DAPS supported up to 4 (four) simultaneously executing independent programs, each having the maximum size of 32K words, plus card-to-disc program-spooling and disc-to-printer and remote-printer spooling of results. The address space of programs was limited to the allocated quota of real memory. Complex business programs relied on the, then familiar, overlay mechanism for programs and temporary files for data.
Telecommunications operation was generally using a resident application programs either completing all the process or communicating with other programs through disc files.
DAPS was probably too ambitious for the GE-400 architecture and hardware. In Europe, its users were the Police administration in Paris and Oslo, Michelin, the insurances company SAMDA and the Austrian ministry of Finances.
OLBS On Line Banking System
In 1966-1968, Bull-General Electric developed in
collaboration with ACT in a transactional subsystem on the GE-400. It was based on an
analysis of the banking industry needs for on-line processing of customers accounts.
OLBS was at the origin of TDS that was later developed by Honeywell-Bull on GCOS66 and eventually upgraded as DMIV-TP on GCOS8.
Programming Languages available for DAPS include:
GE-400 DAPS applications were able to use an extensive library of service subroutines, including a math package and a comprehensive system of checkpoint and restart.
The GE-400 encountered a limited success in United States, where General Electric customers were more oriented to acquire more powerful GE-600 line. It was very successful in many European countries, where it was actively marketed by Bull-General Electric, GE Information Systems Italia and GEIS, Ltd United Kingdom. The park was several hundreds of systems.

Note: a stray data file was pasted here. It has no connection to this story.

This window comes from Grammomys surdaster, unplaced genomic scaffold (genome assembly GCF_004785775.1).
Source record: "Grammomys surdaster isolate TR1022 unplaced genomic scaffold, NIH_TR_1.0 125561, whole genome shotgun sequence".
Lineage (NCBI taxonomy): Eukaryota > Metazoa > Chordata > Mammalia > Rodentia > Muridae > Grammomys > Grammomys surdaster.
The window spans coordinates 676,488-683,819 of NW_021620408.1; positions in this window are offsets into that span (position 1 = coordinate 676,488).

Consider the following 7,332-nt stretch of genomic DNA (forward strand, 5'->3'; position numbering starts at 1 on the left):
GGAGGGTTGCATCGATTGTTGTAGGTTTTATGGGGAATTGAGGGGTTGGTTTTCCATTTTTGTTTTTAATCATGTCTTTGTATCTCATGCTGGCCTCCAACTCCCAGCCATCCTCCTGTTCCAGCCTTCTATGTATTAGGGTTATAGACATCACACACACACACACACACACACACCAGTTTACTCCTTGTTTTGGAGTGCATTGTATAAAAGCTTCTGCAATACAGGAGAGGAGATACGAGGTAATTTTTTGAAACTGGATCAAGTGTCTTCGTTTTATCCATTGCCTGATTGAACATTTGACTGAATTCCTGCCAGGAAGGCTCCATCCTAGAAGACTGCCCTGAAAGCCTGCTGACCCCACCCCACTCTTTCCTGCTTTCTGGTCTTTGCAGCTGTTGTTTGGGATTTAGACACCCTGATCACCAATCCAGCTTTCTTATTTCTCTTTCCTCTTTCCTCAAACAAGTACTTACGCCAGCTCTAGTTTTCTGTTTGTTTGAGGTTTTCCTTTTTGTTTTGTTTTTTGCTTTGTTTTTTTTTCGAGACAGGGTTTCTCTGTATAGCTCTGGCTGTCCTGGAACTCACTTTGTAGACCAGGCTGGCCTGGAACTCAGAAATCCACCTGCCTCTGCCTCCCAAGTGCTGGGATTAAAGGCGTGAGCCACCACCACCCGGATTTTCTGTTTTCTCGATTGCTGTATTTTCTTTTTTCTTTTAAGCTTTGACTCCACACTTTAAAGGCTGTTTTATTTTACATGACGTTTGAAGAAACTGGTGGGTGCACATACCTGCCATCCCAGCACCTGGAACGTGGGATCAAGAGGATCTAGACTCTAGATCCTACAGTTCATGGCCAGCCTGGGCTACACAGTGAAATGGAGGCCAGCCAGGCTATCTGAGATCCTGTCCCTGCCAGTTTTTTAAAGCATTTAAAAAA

The buy-out by Honeywell of GE computer assets in 1970 stopped the distribution of GE-400, the developments of which having already suspended in Phoenix since 1967. The replacement was initially the Honeywell 3200, but the GE-400 was either evaporating or was converted into the Honeywell Level-66 product line, heir of the GE-600. Conversions were relatively painless because the great majority of applications were written in COBOL and that GCO66 (alias GCOSIII) did include peculiar functions of GE-400 (such as IDS). No emulators of GE-400 was ever developed on Level-66 or other members of Series60.
Revision : 10 mai 2009.